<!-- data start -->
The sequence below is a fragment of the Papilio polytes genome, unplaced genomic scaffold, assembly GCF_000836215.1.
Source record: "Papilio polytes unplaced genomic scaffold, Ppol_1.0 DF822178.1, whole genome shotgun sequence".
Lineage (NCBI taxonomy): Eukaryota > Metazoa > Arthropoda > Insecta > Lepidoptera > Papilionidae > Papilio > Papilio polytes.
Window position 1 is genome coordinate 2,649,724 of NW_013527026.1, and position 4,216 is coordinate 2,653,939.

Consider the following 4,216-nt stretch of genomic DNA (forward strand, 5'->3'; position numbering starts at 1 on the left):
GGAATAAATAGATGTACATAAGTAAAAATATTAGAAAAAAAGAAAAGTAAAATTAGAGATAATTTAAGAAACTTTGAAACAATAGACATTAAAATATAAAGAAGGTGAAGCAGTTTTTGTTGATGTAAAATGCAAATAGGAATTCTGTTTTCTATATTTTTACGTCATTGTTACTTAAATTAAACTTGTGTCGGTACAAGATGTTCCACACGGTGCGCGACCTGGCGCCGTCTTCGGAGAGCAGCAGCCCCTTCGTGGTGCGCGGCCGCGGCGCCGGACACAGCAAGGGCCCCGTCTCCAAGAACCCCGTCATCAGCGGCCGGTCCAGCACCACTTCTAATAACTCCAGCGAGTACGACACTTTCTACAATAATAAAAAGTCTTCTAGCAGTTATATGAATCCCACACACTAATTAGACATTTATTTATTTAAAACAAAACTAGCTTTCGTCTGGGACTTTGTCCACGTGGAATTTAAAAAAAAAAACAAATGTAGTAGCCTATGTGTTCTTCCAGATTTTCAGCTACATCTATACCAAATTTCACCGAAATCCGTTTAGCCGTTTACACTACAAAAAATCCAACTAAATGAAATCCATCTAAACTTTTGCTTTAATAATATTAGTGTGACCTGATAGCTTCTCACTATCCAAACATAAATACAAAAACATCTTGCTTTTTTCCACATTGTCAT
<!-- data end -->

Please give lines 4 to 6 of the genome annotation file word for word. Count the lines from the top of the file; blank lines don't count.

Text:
Window position 1 is genome coordinate 2,649,724 of NW_013527026.1, and position 4,216 is coordinate 2,653,939.

Consider the following 4,216-nt stretch of genomic DNA (forward strand, 5'->3'; position numbering starts at 1 on the left):
GGAATAAATAGATGTACATAAGTAAAAATATTAGAAAAAAAGAAAAGTAAAATTAGAGATAATTTAAGAAACTTTGAAACAATAGACATTAAAATATAAAGAAGGTGAAGCAGTTTTTGTTGATGTAAAATGCAAATAGGAATTCTGTTTTCTATATTTTTACGTCATTGTTACTTAAATTAAACTTGTGTCGGTACAAGATGTTCCACACGGTGCGCGACCTGGCGCCGTCTTCGGAGAGCAGCAGCCCCTTCGTGGTGCGCGGCCGCGGCGCCGGACACAGCAAGGGCCCCGTCTCCAAGAACCCCGTCATCAGCGGCCGGTCCAGCACCACTTCTAATAACTCCAGCGAGTACGACACTTTCTACAATAATAAAAAGTCTTCTAGCAGTTATATGAATCCCACACACTAATTAGACATTTATTTATTTAAAACAAAACTAGCTTTCGTCTGGGACTTTGTCCACGTGGAATTTAAAAAAAAAAACAAATGTAGTAGCCTATGTGTTCTTCCAGATTTTCAGCTACATCTATACCAAATTTCACCGAAATCCGTTTAGCCGTTTACACTACAAAAAATCCAACTAAATGAAATCCATCTAAACTTTTGCTTTAATAATATTAGTGTGACCTGATAGCTTCTCACTATCCAAACATAAATACAAAAACATCTTGCTTTTTTCCACATTGTCAT